WasteDIVE recently published an article on Wasteless, a startup aiming to reduce waste while saving customers and retailers money. The technology tags perishable foods in stores by replacing the bar codes on products with an RFID chip. The RFID chip tracks items’ expiration dates, and detects the appropriate price to encourage items to sell. Soon to expire products are discounted to a lower cost. In addition to the startup’s aim of reducing waste, Wasteless is also working towards re-capturing the $1 billion lost in grocery sales every week due to unsold past-date inventory.
Wasteless has proven to be different from other electronic shelf labels, as its goal is reducing waste. However, there continues to be confusion regarding date labeling terms. The Food Waste Reduction Alliance and the Harvard Food Law and Policy Clinic recently partnered to recommend standardized date labels on food products. These labels will be less confusing for consumers and result in less disposal of past-date foods that are still safe to eat. It is also challenging to encourage customers to purchase food that is odd, bruised, or nearly expired. Therefore, combining the concept of cost incentivizing with smart solutions such as RFID streamlines this process and makes it easier for stores to reduce their food waste.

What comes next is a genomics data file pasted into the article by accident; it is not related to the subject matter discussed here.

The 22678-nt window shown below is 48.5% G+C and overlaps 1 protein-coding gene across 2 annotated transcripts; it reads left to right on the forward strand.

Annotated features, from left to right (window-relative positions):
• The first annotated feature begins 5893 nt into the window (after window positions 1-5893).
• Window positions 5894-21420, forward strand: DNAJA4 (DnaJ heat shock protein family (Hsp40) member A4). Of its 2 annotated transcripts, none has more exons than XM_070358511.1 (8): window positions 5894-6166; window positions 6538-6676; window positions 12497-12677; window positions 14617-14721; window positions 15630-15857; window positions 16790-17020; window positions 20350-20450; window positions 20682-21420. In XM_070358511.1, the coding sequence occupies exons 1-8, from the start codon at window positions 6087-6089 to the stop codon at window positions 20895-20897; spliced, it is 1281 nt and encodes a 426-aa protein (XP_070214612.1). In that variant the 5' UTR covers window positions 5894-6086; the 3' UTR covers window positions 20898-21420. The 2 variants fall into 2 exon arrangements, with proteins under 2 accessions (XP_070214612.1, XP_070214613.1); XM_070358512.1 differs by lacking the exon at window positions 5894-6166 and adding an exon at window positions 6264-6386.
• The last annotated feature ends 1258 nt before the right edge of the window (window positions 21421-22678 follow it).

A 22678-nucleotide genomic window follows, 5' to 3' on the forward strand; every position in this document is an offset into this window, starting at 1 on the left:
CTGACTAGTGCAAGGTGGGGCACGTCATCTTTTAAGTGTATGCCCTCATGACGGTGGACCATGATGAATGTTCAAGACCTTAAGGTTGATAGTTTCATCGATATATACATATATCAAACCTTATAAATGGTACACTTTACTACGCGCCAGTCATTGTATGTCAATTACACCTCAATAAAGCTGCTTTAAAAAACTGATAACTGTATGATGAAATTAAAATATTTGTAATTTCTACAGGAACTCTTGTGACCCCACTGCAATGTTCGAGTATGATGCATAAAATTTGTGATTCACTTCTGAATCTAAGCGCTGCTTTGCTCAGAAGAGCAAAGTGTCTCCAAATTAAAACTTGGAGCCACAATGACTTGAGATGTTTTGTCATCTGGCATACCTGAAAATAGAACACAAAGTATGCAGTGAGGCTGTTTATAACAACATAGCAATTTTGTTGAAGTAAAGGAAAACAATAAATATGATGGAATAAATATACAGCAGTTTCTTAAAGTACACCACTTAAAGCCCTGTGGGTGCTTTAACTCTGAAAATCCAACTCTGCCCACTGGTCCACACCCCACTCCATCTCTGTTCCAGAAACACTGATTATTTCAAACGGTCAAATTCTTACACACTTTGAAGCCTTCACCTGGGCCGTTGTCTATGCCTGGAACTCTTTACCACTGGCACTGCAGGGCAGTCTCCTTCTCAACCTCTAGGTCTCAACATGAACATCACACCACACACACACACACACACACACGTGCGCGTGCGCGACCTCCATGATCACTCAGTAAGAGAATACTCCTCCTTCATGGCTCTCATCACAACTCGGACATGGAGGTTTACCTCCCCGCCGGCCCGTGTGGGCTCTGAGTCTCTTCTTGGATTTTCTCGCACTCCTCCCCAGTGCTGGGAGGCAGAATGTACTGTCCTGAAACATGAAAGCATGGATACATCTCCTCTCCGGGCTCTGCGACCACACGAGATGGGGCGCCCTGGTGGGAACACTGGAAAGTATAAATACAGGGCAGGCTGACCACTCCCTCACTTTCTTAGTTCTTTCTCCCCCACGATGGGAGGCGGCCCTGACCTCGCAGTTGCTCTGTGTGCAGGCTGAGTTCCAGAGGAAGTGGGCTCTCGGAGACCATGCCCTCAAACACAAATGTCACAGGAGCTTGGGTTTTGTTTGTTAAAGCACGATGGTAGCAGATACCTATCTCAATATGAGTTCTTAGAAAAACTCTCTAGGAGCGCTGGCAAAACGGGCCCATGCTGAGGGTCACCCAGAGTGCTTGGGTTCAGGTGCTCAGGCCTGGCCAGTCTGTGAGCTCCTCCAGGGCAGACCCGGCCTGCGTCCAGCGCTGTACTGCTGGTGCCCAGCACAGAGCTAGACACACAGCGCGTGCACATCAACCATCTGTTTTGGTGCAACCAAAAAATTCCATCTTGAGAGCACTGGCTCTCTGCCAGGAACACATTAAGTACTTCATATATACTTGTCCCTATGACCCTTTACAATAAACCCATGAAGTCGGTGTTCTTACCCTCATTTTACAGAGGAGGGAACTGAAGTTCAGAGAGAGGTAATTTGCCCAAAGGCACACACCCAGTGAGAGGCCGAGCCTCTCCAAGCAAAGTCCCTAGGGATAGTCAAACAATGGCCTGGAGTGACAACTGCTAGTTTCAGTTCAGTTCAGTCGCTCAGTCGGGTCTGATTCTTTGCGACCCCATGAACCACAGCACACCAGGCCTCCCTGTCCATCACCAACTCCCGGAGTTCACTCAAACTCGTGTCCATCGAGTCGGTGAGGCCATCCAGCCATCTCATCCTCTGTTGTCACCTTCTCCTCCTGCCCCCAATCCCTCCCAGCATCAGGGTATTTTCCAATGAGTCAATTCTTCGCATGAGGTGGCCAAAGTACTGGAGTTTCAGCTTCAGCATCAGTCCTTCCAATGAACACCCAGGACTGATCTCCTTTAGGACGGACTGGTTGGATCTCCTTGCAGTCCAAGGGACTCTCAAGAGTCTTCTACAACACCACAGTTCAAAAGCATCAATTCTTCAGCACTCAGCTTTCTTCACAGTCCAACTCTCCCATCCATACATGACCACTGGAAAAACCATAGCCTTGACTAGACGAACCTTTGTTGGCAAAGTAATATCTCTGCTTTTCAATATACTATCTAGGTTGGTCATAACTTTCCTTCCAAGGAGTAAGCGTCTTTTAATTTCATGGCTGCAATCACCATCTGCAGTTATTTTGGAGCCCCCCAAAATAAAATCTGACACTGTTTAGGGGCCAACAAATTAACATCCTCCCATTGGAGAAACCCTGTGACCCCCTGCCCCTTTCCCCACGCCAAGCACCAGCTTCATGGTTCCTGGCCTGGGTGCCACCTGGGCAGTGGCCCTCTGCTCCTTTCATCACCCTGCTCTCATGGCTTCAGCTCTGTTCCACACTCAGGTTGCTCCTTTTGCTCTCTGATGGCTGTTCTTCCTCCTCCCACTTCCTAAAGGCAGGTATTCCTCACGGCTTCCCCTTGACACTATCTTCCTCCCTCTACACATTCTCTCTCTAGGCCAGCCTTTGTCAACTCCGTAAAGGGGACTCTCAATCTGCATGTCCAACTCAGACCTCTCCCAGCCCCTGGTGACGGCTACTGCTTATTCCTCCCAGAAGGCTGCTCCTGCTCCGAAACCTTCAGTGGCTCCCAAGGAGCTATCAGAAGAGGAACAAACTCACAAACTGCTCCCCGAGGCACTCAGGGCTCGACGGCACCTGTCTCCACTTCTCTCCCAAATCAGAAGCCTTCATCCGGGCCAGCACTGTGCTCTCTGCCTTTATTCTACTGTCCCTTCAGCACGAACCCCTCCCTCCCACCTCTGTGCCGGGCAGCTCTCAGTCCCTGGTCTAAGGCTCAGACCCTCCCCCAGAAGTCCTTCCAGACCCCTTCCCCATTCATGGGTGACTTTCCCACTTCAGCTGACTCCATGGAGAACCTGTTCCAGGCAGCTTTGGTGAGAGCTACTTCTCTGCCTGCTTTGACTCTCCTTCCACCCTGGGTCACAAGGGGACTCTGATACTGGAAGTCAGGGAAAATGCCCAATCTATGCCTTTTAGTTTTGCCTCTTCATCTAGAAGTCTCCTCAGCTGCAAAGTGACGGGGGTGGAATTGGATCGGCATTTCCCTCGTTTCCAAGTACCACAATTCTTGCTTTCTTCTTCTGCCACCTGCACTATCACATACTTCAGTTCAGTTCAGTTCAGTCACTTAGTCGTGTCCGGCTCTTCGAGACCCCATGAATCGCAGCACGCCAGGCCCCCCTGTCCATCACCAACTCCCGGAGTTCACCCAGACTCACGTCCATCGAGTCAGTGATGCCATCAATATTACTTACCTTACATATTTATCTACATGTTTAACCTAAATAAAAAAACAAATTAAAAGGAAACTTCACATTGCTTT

The Harvard Food Law and Policy Clinic created a fact sheet on Date Labeling Laws that is available in the RecyclingWorks Food Donation Guidance for Massachusetts Businesses. RecyclingWorks in Massachusetts assists businesses and institutions with recycling and food waste diversion. To speak to a recycling expert, call our hotline: (888) 254-5525 or email us at firstname.lastname@example.org..